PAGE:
Something for the weekend #4

The latest in a regular series of posts to biodiversity-related* items that have caught my attention during the week:

 

  • It’s been a good week for birds: Jerdon’s babbler, a species thought to have been extinct for over 70 years, has been rediscovered in Myanmar, whilst the Blue-bearded helmetcrest, a hummingbird not seen for 69 years, has recently been photographed in Colombia.

 

 

  • Related to this, prominent ecologist Charley Krebs asks why physical sciences take the largest share of science budgets, given the importance (and urgency) of global environmental problems.  Charley’s text books have long been required reading on our undergraduate degrees, including his latest The Ecological World View.

 

 

 

 

  • Finally and close to home, the Northampton Greyfriars Bus Station, widely regarded as one of the ugliest buildings in Britain, was demolished with a set of controlled explosions.  What’s that got to do with biodiversity, I hear you ask?  Well the area of green space visible as a still before the video starts, and shown later at 0:45 and 1:15, was one of the field sites used by my PhD student Muzafar Hussain during his surveys of urban solitary bees, which I’ve talked about previously, e.g. here and here.   That patch of green, a rather neglected area of urban grassland with some scattered trees, was home to at least 17 species of bees.  Will they survive the demolition?  Hopefully, though the future redevelopment of the area may result in their loss.  But that’s been happening to urban bee populations for centuries, and they are adaptable and mobile.  I’ll talk more about Muzafar’s work in a post in the near future as the first manuscript from his PhD research has been accepted for publication.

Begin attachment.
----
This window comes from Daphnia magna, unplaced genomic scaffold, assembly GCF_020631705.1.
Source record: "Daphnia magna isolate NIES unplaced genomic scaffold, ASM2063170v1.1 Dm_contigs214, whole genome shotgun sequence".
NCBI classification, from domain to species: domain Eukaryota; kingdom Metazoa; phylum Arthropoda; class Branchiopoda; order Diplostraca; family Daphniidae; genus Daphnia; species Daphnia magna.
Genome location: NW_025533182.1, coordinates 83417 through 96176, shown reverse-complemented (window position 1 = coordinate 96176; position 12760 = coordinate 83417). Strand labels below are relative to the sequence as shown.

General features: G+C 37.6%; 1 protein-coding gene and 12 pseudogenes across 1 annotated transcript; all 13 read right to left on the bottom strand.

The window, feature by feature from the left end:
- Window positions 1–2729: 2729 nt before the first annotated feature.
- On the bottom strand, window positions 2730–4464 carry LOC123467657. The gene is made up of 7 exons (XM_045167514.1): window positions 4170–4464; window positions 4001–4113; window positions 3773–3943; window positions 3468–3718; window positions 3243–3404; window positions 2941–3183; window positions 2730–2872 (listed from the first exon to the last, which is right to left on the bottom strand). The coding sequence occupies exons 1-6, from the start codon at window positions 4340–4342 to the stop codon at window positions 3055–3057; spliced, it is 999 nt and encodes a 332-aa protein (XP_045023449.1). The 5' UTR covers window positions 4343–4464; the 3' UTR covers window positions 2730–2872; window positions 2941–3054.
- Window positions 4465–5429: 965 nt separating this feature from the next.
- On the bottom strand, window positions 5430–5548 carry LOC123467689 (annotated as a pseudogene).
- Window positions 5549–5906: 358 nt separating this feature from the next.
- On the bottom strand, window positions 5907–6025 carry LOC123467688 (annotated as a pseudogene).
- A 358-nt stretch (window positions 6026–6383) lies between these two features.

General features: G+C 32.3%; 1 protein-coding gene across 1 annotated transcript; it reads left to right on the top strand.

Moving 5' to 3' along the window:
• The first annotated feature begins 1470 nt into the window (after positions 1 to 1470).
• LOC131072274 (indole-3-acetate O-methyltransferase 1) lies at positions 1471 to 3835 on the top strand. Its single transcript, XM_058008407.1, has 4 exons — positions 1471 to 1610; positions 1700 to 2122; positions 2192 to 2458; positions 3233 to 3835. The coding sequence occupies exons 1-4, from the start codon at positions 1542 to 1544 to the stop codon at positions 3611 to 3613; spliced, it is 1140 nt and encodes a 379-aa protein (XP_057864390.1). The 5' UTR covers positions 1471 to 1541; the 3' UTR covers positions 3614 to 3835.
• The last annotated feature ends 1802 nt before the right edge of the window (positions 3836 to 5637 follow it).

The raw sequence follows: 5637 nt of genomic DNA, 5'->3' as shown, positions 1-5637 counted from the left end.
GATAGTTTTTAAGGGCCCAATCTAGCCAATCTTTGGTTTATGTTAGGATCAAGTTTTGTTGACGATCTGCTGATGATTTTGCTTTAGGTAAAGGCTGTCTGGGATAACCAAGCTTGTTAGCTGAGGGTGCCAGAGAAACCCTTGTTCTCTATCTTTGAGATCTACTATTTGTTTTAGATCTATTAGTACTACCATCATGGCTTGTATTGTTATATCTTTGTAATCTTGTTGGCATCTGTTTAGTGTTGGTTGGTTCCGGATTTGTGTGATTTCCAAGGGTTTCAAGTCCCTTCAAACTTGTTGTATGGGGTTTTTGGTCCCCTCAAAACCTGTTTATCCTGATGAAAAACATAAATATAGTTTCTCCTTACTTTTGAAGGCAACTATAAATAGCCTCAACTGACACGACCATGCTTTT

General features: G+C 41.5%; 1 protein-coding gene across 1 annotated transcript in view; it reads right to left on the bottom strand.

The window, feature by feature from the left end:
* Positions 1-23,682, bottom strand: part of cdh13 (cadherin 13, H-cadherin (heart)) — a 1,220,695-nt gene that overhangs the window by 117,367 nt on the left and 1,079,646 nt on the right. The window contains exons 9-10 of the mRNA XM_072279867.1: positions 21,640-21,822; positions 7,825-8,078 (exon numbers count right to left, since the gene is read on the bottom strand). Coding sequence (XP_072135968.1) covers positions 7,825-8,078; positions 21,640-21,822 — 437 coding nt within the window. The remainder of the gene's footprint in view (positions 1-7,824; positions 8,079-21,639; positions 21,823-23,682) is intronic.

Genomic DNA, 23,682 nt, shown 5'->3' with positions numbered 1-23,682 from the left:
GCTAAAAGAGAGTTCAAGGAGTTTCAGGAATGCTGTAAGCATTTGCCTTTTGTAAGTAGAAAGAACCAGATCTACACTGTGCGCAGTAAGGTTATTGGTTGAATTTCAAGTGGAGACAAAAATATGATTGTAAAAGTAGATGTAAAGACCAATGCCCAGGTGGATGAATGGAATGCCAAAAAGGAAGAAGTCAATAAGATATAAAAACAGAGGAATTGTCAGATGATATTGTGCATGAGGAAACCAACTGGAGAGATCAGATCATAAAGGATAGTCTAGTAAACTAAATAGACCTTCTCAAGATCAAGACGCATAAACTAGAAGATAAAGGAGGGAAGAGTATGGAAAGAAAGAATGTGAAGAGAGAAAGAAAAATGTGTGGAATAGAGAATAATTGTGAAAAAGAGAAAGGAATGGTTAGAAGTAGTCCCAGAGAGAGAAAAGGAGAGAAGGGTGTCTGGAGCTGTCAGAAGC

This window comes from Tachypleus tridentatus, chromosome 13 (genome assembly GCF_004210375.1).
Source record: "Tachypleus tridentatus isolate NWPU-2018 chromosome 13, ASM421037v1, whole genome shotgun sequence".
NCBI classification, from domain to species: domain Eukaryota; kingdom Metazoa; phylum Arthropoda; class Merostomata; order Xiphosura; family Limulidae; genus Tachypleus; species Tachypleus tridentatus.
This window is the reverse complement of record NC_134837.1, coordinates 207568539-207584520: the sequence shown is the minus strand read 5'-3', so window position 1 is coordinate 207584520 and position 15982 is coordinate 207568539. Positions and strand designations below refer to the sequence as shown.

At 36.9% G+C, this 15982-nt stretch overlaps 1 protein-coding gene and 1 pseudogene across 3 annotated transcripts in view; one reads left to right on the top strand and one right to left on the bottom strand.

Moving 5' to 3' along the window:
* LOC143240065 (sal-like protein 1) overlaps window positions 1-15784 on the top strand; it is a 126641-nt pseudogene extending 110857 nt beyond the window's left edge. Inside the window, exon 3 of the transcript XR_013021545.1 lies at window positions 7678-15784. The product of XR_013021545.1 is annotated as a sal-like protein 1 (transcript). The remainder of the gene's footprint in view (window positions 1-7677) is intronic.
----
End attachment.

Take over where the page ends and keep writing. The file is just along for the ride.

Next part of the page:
Feel free to recommend links that have caught your eye.

*Disclaimer: may sometimes contain non-biodiversity-related links.
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2 Comments

Filed under Bees, Biodiversity, Birds, Ecosystem services, Urban biodiversity

2 responses to “Something for the weekend #4

  1. This fits in nicely with the IUCN news that 9.2% of European bees are threatened with extinction and 56.7% of the species classed as data deficient. Amelia

    Liked by 1 person

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